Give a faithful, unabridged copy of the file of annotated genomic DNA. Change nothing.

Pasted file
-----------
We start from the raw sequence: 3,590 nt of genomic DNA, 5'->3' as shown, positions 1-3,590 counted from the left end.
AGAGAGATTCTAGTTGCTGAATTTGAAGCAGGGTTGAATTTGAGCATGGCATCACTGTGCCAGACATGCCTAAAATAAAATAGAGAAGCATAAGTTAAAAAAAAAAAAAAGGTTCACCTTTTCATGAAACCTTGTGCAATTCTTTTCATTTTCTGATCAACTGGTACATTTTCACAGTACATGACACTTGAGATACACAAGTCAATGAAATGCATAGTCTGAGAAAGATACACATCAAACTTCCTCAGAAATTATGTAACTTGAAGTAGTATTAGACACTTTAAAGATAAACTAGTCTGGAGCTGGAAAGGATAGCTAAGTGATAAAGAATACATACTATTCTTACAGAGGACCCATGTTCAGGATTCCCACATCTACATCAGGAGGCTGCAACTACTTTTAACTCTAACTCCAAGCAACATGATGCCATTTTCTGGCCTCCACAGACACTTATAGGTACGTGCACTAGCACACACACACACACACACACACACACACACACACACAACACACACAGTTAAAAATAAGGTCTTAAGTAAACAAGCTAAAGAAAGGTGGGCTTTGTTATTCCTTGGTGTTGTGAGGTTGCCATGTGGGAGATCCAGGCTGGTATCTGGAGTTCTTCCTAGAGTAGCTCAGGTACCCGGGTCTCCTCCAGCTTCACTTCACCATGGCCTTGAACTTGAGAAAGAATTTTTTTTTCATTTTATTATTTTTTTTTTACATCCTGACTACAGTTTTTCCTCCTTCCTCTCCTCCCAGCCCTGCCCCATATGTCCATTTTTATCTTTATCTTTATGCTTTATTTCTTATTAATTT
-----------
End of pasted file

We start from the raw sequence: 3,590 nt of genomic DNA, 5'->3' as shown, positions 1-3,590 counted from the left end.
AGAGAGATTCTAGTTGCTGAATTTGAAGCAGGGTTGAATTTGAGCATGGCATCACTGTGCCAGACATGCCTAAAATAAAATAGAGAAGCATAAGTTAAAAAAAAAAAAAAGGTTCACCTTTTCATGAAACCTTGTGCAATTCTTTTCATTTTCTGATCAACTGGTACATTTTCACAGTACATGACACTTGAGATACACAAGTCAATGAAATGCATAGTCTGAGAAAGATACACATCAAACTTCCTCAGAAATTATGTAACTTGAAGTAGTATTAGACACTTTAAAGATAAACTAGTCTGGAGCTGGAAAGGATAGCTAAGTGATAAAGAATACATACTATTCTTACAGAGGACCCATGTTCAGGATTCCCACATCTACATCAGGAGGCTGCAACTACTTTTAACTCTAACTCCAAGCAACATGATGCCATTTTCTGGCCTCCACAGACACTTATAGGTACGTGCACTAGCACACACACACACACACACACACACACACACACACACAACACACACAGTTAAAAATAAGGTCTTAAGTAAACAAGCTAAAGAAAGGTGGGCTTTGTTATTCCTTGGTGTTGTGAGGTTGCCATGTGGGAGATCCAGGCTGGTATCTGGAGTTCTTCCTAGAGTAGCTCAGGTACCCGGGTCTCCTCCAGCTTCACTTCACCATGGCCTTGAACTTGAGAAAGAATTTTTTTTTCATTTTATTATTTTTTTTTTACATCCTGACTACAGTTTTTCCTCCTTCCTCTCCTCCCAGCCCTGCCCCATATGTCCATTTTTATCTTTATCTTTATGCTTTATTTCTTATTAATTT